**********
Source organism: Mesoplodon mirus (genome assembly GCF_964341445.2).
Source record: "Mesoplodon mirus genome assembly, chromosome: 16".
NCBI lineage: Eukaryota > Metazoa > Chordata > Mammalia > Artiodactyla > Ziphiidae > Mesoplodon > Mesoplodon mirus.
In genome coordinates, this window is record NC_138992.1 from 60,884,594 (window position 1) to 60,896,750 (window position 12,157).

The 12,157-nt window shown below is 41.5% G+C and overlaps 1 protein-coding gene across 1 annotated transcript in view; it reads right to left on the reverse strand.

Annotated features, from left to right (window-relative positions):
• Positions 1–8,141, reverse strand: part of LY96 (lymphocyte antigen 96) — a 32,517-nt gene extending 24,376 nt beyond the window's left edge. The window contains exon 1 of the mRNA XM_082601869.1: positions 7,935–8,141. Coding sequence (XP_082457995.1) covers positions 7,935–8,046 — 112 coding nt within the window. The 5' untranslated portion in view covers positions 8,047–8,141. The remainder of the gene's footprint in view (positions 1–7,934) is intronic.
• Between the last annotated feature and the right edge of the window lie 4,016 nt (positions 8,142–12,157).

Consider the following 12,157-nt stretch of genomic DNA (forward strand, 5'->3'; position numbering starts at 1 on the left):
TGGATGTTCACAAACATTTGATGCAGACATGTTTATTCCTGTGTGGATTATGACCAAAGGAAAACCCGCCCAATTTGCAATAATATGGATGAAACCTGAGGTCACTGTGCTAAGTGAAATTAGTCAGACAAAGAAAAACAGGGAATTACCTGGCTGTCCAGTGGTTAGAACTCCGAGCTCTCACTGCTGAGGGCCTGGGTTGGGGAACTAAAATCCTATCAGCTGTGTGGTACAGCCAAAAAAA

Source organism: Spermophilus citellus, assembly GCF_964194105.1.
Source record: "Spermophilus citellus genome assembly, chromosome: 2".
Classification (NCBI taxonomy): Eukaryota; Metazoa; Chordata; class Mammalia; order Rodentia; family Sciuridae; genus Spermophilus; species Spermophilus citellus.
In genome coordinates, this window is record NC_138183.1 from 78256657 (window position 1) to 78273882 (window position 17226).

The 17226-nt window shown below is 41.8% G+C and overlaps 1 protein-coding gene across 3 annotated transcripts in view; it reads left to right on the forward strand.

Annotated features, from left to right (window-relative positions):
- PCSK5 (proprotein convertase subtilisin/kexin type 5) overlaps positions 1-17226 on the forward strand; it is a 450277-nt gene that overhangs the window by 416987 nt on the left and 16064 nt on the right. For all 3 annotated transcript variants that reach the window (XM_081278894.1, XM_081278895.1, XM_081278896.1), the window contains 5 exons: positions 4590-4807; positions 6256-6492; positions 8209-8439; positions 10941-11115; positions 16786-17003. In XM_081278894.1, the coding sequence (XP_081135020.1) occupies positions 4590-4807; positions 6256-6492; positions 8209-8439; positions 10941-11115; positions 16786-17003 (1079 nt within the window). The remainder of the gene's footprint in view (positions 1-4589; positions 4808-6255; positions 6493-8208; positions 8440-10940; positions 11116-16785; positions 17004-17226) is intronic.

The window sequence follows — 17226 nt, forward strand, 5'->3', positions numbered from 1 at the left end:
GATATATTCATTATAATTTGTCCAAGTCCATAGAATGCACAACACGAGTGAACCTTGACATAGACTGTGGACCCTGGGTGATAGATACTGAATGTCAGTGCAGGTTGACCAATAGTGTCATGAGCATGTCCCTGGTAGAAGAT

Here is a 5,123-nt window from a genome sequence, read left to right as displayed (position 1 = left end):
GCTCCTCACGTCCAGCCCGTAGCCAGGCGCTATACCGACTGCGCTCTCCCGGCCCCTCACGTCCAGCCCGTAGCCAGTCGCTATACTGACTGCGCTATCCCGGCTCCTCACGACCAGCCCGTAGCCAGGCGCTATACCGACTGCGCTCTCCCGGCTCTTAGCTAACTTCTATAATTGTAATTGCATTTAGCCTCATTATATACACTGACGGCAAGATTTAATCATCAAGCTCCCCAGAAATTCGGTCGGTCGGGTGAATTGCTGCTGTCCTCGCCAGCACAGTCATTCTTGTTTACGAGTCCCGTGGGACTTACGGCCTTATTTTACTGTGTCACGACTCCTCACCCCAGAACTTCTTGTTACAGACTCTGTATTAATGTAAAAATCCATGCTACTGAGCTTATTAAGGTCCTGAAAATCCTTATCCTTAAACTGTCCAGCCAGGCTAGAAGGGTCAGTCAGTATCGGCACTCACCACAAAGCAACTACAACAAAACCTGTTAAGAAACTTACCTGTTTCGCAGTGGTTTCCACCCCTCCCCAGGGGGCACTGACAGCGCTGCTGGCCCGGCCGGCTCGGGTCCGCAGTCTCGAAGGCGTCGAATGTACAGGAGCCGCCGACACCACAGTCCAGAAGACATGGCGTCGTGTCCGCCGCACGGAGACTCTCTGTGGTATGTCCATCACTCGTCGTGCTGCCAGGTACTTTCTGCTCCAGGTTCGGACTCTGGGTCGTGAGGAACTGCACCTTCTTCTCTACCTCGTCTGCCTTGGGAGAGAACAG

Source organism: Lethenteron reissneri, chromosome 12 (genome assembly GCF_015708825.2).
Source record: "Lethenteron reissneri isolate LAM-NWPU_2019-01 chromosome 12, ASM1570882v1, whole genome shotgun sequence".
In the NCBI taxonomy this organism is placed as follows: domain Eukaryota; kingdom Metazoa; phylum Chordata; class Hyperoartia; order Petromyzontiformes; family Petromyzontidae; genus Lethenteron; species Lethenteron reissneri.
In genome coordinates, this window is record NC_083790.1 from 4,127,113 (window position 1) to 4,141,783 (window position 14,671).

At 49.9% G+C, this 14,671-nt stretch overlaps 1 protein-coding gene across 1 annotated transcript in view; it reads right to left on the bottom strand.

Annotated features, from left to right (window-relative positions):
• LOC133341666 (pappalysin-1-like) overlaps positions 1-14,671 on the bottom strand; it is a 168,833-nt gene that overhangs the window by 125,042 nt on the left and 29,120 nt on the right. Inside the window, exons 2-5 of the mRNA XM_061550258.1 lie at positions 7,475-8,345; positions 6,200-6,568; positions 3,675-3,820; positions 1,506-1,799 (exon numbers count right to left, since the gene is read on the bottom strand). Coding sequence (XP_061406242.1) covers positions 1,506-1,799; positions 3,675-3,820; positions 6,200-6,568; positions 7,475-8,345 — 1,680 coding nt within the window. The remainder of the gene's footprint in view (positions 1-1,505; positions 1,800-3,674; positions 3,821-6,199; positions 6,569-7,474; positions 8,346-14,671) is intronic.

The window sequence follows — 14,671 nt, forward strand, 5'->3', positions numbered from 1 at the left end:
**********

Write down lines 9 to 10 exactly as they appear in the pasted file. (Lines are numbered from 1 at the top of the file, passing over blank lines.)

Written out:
Consider the following 12,157-nt stretch of genomic DNA (forward strand, 5'->3'; position numbering starts at 1 on the left):
TGGATGTTCACAAACATTTGATGCAGACATGTTTATTCCTGTGTGGATTATGACCAAAGGAAAACCCGCCCAATTTGCAATAATATGGATGAAACCTGAGGTCACTGTGCTAAGTGAAATTAGTCAGACAAAGAAAAACAGGGAATTACCTGGCTGTCCAGTGGTTAGAACTCCGAGCTCTCACTGCTGAGGGCCTGGGTTGGGGAACTAAAATCCTATCAGCTGTGTGGTACAGCCAAAAAAA